During the Bureau of International Recycling’s (BIR’s) World Recycling Convention Oct. 13-15 in Budapest, Hungary, delegates debated the outlook for Europe’s recovered fiber surplus. Delegates of Brussels-based BIR’s Paper Division indicated that Turkey could provide a home for a significant proportion of Europe’s recovered fiber surplus over the next three to four years.
By the year 2023, Turkish paper mills are expected to have developed a combined annual production capacity of between 6 million and 7 million metric tons, BIR reports. However, the country’s collection rate of about 40 percent is well below that achieved by many developed countries and is not increasing, according to Ercan Yürekli from TÜDAM, the national association of Turkish paper and plastic recyclers and collectors. As a result, there will be a need for annual imports into Turkey of perhaps 2 million to 3 million metric tons of recovered fiber, meaning that the country could provide “a solution for some of Europe’s surplus,” he said during the event.
Under current waste management regulations in Turkey, only recyclers are allowed to import recovered paper whereas collection companies cannot. The country’s imports have soared from just over 300,000 metric tons in 2015 to more than 725,000 metric tons in 2018, with a figure nearer 1 million metric tons anticipated for 2019.
Martin Leander, vice president of Stena Metal International AB, reported in the session that new capacity is also emerging in Sweden. At the same time, the insulation and hygiene sectors have been testing wider use of recovered fiber in their products.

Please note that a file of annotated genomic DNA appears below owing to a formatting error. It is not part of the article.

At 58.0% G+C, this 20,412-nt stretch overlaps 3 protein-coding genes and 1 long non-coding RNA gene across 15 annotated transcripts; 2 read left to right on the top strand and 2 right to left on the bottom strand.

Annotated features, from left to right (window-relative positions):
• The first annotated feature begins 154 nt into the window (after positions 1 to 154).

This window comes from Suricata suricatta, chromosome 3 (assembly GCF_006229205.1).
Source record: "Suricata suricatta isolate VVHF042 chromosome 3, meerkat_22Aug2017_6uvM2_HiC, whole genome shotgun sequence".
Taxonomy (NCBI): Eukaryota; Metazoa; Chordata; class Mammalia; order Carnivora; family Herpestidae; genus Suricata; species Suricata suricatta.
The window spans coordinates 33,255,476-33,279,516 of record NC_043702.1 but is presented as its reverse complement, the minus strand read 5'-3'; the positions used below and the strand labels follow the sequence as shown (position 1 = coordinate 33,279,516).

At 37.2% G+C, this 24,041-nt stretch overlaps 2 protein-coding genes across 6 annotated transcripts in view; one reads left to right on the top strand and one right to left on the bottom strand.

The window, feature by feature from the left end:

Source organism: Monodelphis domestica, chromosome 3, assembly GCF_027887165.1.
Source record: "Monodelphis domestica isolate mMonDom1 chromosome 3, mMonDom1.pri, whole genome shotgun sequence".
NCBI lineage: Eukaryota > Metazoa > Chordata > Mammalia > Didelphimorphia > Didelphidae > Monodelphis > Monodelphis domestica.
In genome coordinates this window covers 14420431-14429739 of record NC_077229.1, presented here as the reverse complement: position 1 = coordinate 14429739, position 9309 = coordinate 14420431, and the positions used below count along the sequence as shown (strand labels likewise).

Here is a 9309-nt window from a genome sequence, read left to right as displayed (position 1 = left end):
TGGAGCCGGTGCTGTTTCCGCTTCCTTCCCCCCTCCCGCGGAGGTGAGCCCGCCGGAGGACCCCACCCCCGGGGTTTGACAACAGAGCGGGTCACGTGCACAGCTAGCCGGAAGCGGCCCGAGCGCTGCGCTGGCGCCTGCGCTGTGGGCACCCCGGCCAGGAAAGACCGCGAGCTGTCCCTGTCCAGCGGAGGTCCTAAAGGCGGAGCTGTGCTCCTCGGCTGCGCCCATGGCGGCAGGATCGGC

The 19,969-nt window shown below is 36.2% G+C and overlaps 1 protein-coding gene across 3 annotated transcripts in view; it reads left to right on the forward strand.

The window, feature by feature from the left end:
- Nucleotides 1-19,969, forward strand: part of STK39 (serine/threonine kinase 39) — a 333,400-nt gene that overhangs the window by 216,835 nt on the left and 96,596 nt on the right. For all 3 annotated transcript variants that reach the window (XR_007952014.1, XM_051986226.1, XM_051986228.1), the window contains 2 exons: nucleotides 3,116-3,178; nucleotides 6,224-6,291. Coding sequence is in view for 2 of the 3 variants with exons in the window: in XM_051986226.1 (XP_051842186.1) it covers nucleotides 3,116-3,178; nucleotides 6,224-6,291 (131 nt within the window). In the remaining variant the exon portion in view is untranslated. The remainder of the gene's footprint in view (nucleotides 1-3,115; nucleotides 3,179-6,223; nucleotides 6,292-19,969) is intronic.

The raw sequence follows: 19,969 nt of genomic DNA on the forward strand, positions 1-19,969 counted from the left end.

Earlier in the BIR Paper Division’s meeting, the body’s General Delegate Sébastien Ricard of France-based Paprec explained that Europe’s structural surplus of recovered fiber is currently approaching 8 million metric tons per year, with annual collections of 56.7 million metric tons exceeding consumption of 48.8 million metric tons. “So, we need exports in Europe,” he stated in the session. “We need new markets.”
Until recently, China’s demand for European fiber had represented the market’s balancing factor. However, the recent shift in Chinese policy has resulted in a steep decline in its overall fiber imports—from around 28 million metric tons in 2017 to about 5 million metric tons in 2020, according to Yürekli. To make matters more difficult for Europe’s exporters, most of China’s recovered paper quotas have been used to purchase from the United States instead, Ricard adds.
With few opportunities to sell into China, Ricard said prices in Europe have “collapsed” and the price for cardboard, or old corrugated containers (OCC), is currently around the low recorded in August 2009. Mills have taken advantage of the steep drops in fiber prices by becoming “more and more demanding on quality,” Ricard stated.
BIR Paper Division President Martin Soth of Pieringer Abfall Verwertung GmbH in Austria pointed to falling prices in Eastern Europe and problems with deliveries because Western companies have been keeping the region’s mills well supplied—something which did not happen, he added, when China was more active in the market.
Supported by factors such as continuing growth in online shopping, cardboard prices may well increase at some point in the future “but with a premium on quality,” Ricard concluded.